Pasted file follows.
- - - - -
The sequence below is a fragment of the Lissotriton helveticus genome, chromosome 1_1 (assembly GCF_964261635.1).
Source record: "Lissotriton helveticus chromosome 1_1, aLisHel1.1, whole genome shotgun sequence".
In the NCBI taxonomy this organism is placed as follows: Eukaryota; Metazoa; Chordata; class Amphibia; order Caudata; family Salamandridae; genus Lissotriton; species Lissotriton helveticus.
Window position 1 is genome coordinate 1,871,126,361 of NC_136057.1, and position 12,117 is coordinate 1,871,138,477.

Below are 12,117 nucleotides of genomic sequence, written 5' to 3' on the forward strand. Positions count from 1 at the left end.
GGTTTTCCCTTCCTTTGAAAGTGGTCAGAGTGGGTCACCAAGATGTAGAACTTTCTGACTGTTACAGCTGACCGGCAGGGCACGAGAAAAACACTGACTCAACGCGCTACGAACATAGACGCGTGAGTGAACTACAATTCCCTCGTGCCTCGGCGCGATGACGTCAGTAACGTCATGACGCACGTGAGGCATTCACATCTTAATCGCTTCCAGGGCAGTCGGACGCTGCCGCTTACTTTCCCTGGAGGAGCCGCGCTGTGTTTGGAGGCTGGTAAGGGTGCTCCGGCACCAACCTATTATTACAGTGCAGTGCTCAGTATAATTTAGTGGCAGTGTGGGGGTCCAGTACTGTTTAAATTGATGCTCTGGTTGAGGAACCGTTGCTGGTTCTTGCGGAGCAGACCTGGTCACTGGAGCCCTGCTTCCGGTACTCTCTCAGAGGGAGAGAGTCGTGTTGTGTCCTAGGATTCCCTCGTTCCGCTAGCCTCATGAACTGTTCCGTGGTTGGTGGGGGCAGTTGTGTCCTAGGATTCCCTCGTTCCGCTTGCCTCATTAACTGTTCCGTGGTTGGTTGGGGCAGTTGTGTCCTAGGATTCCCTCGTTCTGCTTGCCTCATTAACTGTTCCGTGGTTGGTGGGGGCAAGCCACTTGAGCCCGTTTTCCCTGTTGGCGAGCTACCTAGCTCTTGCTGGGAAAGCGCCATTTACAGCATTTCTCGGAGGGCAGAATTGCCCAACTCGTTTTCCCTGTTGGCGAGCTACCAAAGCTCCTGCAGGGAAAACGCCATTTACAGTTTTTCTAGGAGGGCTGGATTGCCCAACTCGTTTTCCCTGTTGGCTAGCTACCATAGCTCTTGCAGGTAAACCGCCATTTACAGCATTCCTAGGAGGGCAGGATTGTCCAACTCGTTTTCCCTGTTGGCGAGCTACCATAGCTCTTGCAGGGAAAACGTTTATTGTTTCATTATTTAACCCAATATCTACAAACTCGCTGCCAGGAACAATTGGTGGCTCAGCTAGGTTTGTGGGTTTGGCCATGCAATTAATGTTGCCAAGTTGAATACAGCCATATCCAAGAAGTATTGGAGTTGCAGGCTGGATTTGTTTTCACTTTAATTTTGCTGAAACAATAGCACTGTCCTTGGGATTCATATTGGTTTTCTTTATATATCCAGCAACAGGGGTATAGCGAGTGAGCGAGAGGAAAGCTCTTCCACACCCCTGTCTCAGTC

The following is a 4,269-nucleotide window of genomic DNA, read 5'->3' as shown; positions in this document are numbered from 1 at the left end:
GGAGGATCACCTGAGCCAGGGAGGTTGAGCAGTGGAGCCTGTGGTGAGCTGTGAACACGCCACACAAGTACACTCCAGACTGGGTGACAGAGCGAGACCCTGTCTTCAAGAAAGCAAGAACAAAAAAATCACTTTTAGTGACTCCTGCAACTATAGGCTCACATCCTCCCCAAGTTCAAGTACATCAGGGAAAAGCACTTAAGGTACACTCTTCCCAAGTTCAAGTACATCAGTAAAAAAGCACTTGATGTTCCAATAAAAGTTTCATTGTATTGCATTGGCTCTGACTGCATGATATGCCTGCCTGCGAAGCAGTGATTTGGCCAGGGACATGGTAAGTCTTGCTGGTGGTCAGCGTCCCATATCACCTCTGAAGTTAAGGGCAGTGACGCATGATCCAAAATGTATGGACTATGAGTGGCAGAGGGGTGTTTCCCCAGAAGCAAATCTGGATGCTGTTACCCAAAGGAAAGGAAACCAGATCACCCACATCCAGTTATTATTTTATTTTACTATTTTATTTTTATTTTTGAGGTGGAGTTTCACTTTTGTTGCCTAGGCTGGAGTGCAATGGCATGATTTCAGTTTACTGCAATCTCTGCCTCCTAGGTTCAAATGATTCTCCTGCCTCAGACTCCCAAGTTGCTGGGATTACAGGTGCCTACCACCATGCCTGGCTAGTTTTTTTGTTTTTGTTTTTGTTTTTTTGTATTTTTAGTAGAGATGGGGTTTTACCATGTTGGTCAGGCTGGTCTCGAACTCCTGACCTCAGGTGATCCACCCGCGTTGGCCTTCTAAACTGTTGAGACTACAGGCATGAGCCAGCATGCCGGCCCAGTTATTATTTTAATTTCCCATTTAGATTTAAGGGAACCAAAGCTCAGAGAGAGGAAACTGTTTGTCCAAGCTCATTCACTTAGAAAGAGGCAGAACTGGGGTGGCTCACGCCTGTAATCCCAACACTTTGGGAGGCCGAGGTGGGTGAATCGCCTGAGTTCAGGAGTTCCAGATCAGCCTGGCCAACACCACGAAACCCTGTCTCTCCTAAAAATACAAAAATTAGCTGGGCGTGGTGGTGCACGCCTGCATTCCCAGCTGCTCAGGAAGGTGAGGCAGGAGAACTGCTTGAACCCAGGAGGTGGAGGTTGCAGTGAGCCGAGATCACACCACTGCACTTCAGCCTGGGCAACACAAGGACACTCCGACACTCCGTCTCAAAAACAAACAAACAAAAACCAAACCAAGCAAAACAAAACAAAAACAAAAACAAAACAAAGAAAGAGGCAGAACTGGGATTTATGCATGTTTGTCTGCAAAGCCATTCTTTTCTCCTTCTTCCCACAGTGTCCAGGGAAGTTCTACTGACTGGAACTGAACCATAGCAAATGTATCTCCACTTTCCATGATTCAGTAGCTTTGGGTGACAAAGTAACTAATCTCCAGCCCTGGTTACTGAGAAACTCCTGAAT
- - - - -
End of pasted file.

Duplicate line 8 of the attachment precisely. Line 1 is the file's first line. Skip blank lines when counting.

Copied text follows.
GGAGGATCACCTGAGCCAGGGAGGTTGAGCAGTGGAGCCTGTGGTGAGCTGTGAACACGCCACACAAGTACACTCCAGACTGGGTGACAGAGCGAGACCCTGTCTTCAAGAAAGCAAGAACAAAAAAATCACTTTTAGTGACTCCTGCAACTATAGGCTCACATCCTCCCCAAGTTCAAGTACATCAGGGAAAAGCACTTAAGGTACACTCTTCCCAAGTTCAAGTACATCAGTAAAAAAGCACTTGATGTTCCAATAAAAGTTTCATTGTATTGCATTGGCTCTGACTGCATGATATGCCTGCCTGCGAAGCAGTGATTTGGCCAGGGACATGGTAAGTCTTGCTGGTGGTCAGCGTCCCATATCACCTCTGAAGTTAAGGGCAGTGACGCATGATCCAAAATGTATGGACTATGAGTGGCAGAGGGGTGTTTCCCCAGAAGCAAATCTGGATGCTGTTACCCAAAGGAAAGGAAACCAGATCACCCACATCCAGTTATTATTTTATTTTACTATTTTATTTTTATTTTTGAGGTGGAGTTTCACTTTTGTTGCCTAGGCTGGAGTGCAATGGCATGATTTCAGTTTACTGCAATCTCTGCCTCCTAGGTTCAAATGATTCTCCTGCCTCAGACTCCCAAGTTGCTGGGATTACAGGTGCCTACCACCATGCCTGGCTAGTTTTTTTGTTTTTGTTTTTGTTTTTTTGTATTTTTAGTAGAGATGGGGTTTTACCATGTTGGTCAGGCTGGTCTCGAACTCCTGACCTCAGGTGATCCACCCGCGTTGGCCTTCTAAACTGTTGAGACTACAGGCATGAGCCAGCATGCCGGCCCAGTTATTATTTTAATTTCCCATTTAGATTTAAGGGAACCAAAGCTCAGAGAGAGGAAACTGTTTGTCCAAGCTCATTCACTTAGAAAGAGGCAGAACTGGGGTGGCTCACGCCTGTAATCCCAACACTTTGGGAGGCCGAGGTGGGTGAATCGCCTGAGTTCAGGAGTTCCAGATCAGCCTGGCCAACACCACGAAACCCTGTCTCTCCTAAAAATACAAAAATTAGCTGGGCGTGGTGGTGCACGCCTGCATTCCCAGCTGCTCAGGAAGGTGAGGCAGGAGAACTGCTTGAACCCAGGAGGTGGAGGTTGCAGTGAGCCGAGATCACACCACTGCACTTCAGCCTGGGCAACACAAGGACACTCCGACACTCCGTCTCAAAAACAAACAAACAAAAACCAAACCAAGCAAAACAAAACAAAAACAAAAACAAAACAAAGAAAGAGGCAGAACTGGGATTTATGCATGTTTGTCTGCAAAGCCATTCTTTTCTCCTTCTTCCCACAGTGTCCAGGGAAGTTCTACTGACTGGAACTGAACCATAGCAAATGTATCTCCACTTTCCATGATTCAGTAGCTTTGGGTGACAAAGTAACTAATCTCCAGCCCTGGTTACTGAGAAACTCCTGAAT